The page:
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Hi all-

I just started experimenting with Arduino and love it.

Not too far into it, but it's fun and like many I have some ideas about making "real" smiley-wink versions of the mockups I'm building.

One of the first things that comes to mind is the idea of putting the code on a chip, obviously, but I tried to find a guide to:

1) Learn how to determine which IC (or whatever the term might be) is appropriate/required
2) Using the hardware to create the standalone chips.

One thing I'd like to do is build one of those silly "multi lights flashing fake computer data activity things" (blinkenlights!). I can start with a low number of LEDs, but am trying to figure out how to add up to 100 LEDs or so, power it in testing, then actually build one that runs on a chip.



Anyway.. pretty excited, just don't know what road to take. Any help appreciated!

cheers
Andrew
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What you are trying to achieve is fairly straight forward - I hesitate to say easy!

Build a stand alone Arduino on perfboard or similar. You can program the '328 in the Arduino you have, pop it out and plug it into the stand alone.

Use shift registers to output to multiple leds. 74HC595, etc.

A couple of points to bear in mind:
1) the power consumption of the leds. ~20mA each.
2) How many shift registers can you daisy chain together?
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Thanks!

I hesitate to say I don't know about most of what you said  smiley-roll-sweat but will do my homework.

Sounds like a good start. Gotta learn it sometime, I guess.

Also, interesting you ask about power consumption, as one of the things I plan is to control much higher output lights, and will need, at some point, to learn how to power/switch/dim them. Fun stuff.

cheers
Andrew
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1) Learn how to determine which IC (or whatever the term might be) is appropriate/required
2) Using the hardware to create the standalone chips.


1) I'd recommend Atmega328P dip version. Easy to handle and very sturdy.
2) Hardware required: Any Arduino (Do you already have an Arduino? which one?) , a breadboard, cables, crystal, resistors, and of course as many "out of the box" (virgin chips) Atmega328P you need.

Next step: Learn: How to program Atmega328P with Arduino as AVR ISP programmer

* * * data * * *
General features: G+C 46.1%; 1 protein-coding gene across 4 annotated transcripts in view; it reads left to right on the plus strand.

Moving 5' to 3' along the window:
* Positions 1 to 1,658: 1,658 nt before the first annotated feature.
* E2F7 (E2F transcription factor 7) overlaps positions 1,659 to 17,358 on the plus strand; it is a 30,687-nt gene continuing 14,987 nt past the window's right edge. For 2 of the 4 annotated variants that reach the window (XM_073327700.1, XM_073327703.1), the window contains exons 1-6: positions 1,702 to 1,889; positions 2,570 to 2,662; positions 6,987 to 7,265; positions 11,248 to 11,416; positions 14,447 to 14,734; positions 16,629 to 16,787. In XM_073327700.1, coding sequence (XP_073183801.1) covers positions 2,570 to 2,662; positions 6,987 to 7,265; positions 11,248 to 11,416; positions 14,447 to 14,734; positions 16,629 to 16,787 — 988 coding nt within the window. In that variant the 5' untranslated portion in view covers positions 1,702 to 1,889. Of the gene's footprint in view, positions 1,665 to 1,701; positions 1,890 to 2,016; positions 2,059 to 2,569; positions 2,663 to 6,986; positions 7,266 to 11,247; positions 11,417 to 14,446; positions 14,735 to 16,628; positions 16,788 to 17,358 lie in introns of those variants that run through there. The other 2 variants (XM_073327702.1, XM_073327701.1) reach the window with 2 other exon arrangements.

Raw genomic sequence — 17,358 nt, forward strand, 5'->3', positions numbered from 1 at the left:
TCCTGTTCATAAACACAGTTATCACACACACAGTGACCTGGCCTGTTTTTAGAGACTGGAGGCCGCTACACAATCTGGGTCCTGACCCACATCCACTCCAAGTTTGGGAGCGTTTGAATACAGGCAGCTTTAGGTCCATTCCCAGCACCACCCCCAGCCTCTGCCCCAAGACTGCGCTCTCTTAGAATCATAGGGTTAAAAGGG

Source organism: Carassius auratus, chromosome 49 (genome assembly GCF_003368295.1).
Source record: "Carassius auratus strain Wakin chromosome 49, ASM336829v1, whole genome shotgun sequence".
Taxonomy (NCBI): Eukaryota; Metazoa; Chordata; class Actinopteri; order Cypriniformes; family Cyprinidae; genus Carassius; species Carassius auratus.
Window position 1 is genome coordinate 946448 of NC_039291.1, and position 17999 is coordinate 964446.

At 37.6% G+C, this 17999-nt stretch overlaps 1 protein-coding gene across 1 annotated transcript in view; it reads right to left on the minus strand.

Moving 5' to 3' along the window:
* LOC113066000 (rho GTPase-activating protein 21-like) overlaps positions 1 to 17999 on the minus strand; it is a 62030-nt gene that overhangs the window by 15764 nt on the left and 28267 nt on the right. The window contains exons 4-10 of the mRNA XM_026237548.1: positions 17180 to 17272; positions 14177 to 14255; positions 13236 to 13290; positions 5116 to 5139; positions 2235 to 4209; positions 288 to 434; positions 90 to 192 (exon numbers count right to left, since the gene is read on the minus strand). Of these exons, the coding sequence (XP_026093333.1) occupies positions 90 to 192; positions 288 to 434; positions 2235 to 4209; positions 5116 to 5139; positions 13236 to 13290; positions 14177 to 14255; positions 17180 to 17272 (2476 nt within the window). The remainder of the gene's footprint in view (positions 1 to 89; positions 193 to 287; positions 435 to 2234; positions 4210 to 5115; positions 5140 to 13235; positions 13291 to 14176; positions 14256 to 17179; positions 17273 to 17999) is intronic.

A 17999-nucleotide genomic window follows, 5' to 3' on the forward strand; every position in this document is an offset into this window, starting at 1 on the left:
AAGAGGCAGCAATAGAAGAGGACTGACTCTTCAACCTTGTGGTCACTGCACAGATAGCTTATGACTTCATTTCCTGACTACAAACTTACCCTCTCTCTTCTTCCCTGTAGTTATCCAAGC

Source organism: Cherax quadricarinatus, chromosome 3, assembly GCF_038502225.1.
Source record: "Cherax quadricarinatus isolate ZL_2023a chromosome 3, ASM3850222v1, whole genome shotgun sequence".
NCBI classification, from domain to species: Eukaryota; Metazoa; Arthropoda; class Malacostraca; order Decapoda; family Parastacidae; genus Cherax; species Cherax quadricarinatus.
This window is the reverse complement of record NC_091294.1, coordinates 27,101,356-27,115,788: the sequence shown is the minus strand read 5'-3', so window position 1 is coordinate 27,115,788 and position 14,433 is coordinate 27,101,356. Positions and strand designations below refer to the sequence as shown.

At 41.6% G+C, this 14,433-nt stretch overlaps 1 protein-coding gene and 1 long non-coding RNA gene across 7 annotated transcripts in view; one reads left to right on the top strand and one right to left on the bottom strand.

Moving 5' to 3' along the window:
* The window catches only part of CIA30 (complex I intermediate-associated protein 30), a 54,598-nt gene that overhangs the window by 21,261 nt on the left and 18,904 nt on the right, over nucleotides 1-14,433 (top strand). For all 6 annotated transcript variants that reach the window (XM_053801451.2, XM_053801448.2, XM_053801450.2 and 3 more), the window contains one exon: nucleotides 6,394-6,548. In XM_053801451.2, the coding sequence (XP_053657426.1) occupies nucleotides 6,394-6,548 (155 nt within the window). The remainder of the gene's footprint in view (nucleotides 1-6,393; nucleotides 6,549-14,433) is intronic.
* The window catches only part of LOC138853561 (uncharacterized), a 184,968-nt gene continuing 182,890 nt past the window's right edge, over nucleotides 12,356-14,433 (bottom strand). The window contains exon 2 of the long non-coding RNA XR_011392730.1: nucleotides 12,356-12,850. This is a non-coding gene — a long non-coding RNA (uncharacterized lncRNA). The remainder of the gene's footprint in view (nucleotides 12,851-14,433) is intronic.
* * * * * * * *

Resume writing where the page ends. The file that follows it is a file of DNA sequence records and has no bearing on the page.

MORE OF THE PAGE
« Last Edit: July 18, 2014, 07:30:04 pm by mart256 » Logged

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Well, if you want to build something like that:

Then you do not want to muck about with shift registers and 8 or so LEDs at a time, you want to use the MAX7219 as used in these modules:

to control 64 LEDs at a time - and you can chain them easily at least up to 8 or 10 chips.

Even then you are going to get sick of soldering them all.

Actually, I think there are chips that will drive 128 LEDs, but 64 per chip sounds good for a start and the MAX7219 is very easy to use.

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Thanks guys!

I realize the Sparkfun board I have doesn't have the ability to swap chips...

Would this one do what I'm looking for ?  >   (link to company selling counterfeit boards removed)

Also - I see some chips are listed as "with bootloader"... just looks like a "regular" chip, but what do I know... can someone clarify if there's a difference?

Paul: thanks! Looks pretty interesting...

cheers
Andrew

« Last Edit: July 19, 2014, 03:51:37 pm by Coding Badly » Logged

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you do not want to muck about with shift registers and 8 or so LEDs at a time, you want to use the MAX7219

Agree.

Another possibility it to buy WS2811 LED strip and chop them into individual LEDs (with scissors).

Another possibility is to get some LED "pixels": http://www.ebay.com/sch/i.html?_nkw=ws2812+Pixel

(or get an WS2811 LED strip and chop it into individual LEDs with scissors - you get pretty much the same thing).

It all depends on how you want your LEDs arranged (spacing between them, etc.)

...which is something we don't know.
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You have a Redboard, then?

I strongly recommend picking up an ISP Shield from EvilMadScientist (http://shop.evilmadscientist.com/productsmenu/tinykitlist/253). This will allow you to get DIP versions of the ATmega328P (note the P, don't get a 328, make sure to get 328Ps), the processor used by the Arduino Uno and upload the bootloader to them or upload the program straight out.

It's not strictly necessary, since you can make the right connections with a breadboard and some jumper wire, but trust me, it makes things so much easier.
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The WS2811 devices cost at least 20 cents per pixel as against four cents using the MAX7219.

You are paying five times as much for individual colour and brightness control.  For hundreds of pixels, that will add up (as will the RAM requirements to hold 16 or 24 times as much "state" data).
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